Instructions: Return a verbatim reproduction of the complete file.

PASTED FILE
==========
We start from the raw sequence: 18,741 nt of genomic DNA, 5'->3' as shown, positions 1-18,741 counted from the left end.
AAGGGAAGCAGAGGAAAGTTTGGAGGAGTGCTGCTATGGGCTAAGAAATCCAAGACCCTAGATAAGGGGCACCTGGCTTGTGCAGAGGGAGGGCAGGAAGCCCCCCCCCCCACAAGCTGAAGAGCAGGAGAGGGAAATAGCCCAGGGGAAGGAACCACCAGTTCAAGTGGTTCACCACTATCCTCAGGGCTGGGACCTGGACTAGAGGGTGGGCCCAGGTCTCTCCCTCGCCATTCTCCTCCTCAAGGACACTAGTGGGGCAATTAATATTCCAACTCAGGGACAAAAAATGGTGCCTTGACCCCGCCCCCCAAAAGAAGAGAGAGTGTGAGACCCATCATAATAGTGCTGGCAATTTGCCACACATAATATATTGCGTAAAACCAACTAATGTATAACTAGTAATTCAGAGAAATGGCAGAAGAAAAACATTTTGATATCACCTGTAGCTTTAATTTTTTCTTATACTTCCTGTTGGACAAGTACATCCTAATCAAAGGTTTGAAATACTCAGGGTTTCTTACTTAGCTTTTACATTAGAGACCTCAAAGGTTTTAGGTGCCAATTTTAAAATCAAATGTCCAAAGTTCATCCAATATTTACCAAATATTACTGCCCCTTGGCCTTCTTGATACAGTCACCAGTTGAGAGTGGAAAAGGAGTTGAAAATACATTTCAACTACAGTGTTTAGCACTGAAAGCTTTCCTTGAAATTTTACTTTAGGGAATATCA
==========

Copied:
We start from the raw sequence: 18,741 nt of genomic DNA, 5'->3' as shown, positions 1-18,741 counted from the left end.
AAGGGAAGCAGAGGAAAGTTTGGAGGAGTGCTGCTATGGGCTAAGAAATCCAAGACCCTAGATAAGGGGCACCTGGCTTGTGCAGAGGGAGGGCAGGAAGCCCCCCCCCCCACAAGCTGAAGAGCAGGAGAGGGAAATAGCCCAGGGGAAGGAACCACCAGTTCAAGTGGTTCACCACTATCCTCAGGGCTGGGACCTGGACTAGAGGGTGGGCCCAGGTCTCTCCCTCGCCATTCTCCTCCTCAAGGACACTAGTGGGGCAATTAATATTCCAACTCAGGGACAAAAAATGGTGCCTTGACCCCGCCCCCCAAAAGAAGAGAGAGTGTGAGACCCATCATAATAGTGCTGGCAATTTGCCACACATAATATATTGCGTAAAACCAACTAATGTATAACTAGTAATTCAGAGAAATGGCAGAAGAAAAACATTTTGATATCACCTGTAGCTTTAATTTTTTCTTATACTTCCTGTTGGACAAGTACATCCTAATCAAAGGTTTGAAATACTCAGGGTTTCTTACTTAGCTTTTACATTAGAGACCTCAAAGGTTTTAGGTGCCAATTTTAAAATCAAATGTCCAAAGTTCATCCAATATTTACCAAATATTACTGCCCCTTGGCCTTCTTGATACAGTCACCAGTTGAGAGTGGAAAAGGAGTTGAAAATACATTTCAACTACAGTGTTTAGCACTGAAAGCTTTCCTTGAAATTTTACTTTAGGGAATATCA